What a difference a few months makes! Today’s monthly update from the Energy Information Administration again slashed estimated OPEC spare capacity by roughly 30%, by a whopping 1.5 mb/d less than foreseen in May (chart below). At 2 mb/d, the world’s current extra-supply buffer is well below the roughly 4-5 mb/d level most analysts would describe as adequate to cushion unexpected supply outages and stabilize crude oil (and therefore pump) prices.
Spare capacity may be an unfamiliar term to many but it matters a lot to anyone interested in understanding what is moving global crude oil and therefore domestic pump prices. More so than any other fundamental metric, it gauges the fundamental tightness and looseness of the global oil supply/demand balance. Low spare capacity indicates a tight global oil supply-demand balance and upward price pressure. Low spare capacity also triggers panic buying and higher prices when supply disruptions or even threats of disruptions appear, as seen recently with regard to Syria and Egypt.
How can the global supply buffer be so low when US oil production is soaring?
Robust oil demand here and especially abroad in developing countries played a role but the main reason for the big drop is unexpected supply outages in Libya and other OPEC and non-OPEC countries. These disruptions force Saudi Arabia to produce more to make up for the loss. Since Saudi Arabia is the only producer that holds spare capacity, as Saudi production goes up the world’s spare capacity cushion goes down.
Despite the huge cut in OPEC spare capacity near term, EIA still projects a weakening starting later this year and continuing through the end of 2014. This projected increase is due to forecasted production capacity growth in North America, Iraq, and other producers as well as restrained demand growth. EIA’s rosy forecast is reassuring especially given turmoil in the Middle East. It may be one reason why officials haven’t been scrambling to prepare a strategic stocks during the recent oil price run-up over Syria.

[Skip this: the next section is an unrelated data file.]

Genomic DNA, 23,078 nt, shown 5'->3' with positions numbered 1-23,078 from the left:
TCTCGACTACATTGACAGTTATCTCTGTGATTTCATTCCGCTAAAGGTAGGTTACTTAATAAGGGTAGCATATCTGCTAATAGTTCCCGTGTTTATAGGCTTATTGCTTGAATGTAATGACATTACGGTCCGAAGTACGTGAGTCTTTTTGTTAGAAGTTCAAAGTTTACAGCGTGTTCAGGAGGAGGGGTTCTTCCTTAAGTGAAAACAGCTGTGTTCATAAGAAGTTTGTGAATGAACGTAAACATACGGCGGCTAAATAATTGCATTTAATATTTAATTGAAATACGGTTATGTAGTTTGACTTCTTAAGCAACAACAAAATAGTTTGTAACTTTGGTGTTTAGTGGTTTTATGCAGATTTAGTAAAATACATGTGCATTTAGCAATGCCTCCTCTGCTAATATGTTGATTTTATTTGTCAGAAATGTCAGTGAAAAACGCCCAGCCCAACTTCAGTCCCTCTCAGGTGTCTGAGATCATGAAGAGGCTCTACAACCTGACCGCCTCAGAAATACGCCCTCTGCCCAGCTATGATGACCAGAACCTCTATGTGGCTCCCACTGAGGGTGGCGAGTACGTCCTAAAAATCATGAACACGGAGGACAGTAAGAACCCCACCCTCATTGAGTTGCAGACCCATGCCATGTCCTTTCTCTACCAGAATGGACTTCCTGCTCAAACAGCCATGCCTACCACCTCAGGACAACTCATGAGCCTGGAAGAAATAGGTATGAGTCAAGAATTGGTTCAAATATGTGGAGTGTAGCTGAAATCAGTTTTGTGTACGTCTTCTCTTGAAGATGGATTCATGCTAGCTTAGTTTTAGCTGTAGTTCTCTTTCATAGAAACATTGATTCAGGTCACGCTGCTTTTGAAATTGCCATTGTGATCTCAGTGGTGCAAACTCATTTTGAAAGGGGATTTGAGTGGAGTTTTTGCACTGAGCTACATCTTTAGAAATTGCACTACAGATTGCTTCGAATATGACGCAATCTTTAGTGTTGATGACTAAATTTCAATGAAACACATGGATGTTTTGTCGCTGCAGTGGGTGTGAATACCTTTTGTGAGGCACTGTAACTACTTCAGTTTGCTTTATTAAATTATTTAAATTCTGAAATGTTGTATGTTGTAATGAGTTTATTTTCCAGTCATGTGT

I am skeptical that the 2.5 mb/d increase in OPEC spare capacity EIA projects by end-2014 will take place. As long as economic growth hangs in there, the oil market is likely to keep “surprising” to the tight side relative to official forecasts due to continual supply disruptions and stronger than expected oil demand in fast-growing countries.
But if I’m wrong and surging supply growth swamps tepid demand growth, I doubt
OPEC Saudi Arabia will cheerfully cut production by over 2 mb/d, effectively handing over market share to its rivals in Iraq, North Dakota, and Texas. More likely (and consistent with analogous historical experience), Riyadh would keep production high and watch prices fall, threatening investment in North American oil production capacity.
Tight or loose, I would not bet such a big increase in OPEC spare capacity anytime soon.
Turning to Congress and Iran sanctions, EIA’s much tighter revisions and the recent run up in oil prices underscores the hazard of selling new sanctions on the view that the oil market is “loose and getting looser” due to booming US production. We can safely drive Iran’s oil off the market, so the argument went, without driving pump prices up here at home. This view overlooks the fact that pump prices at home are set in a global oil market and outside the US that global market is far from hunky-dory.
But it would be unfortunate if after being mugged by the reality of a tighter-than-hoped-for oil market, Congress shirked from tightening oil sanctions at this late stage in the diplomatic effort to prevent Iran from acquiring a nuclear weapons capability. Despite the tight oil market balance and real risk of higher pump prices, quarantining all of Iran’s oil exports still makes sense because the consequences of failing to convince Iran to halt its drive toward nuclear weapons capability are more destabilizing for global peace and gasoline prices than coercive sanctions aimed at preventing it. But let’s do it with our eyes open to the reality of a today’s tight and fearful global oil market, and be prepared to offset the lost supply not only with higher Saudi production if available but also strategic stock releases.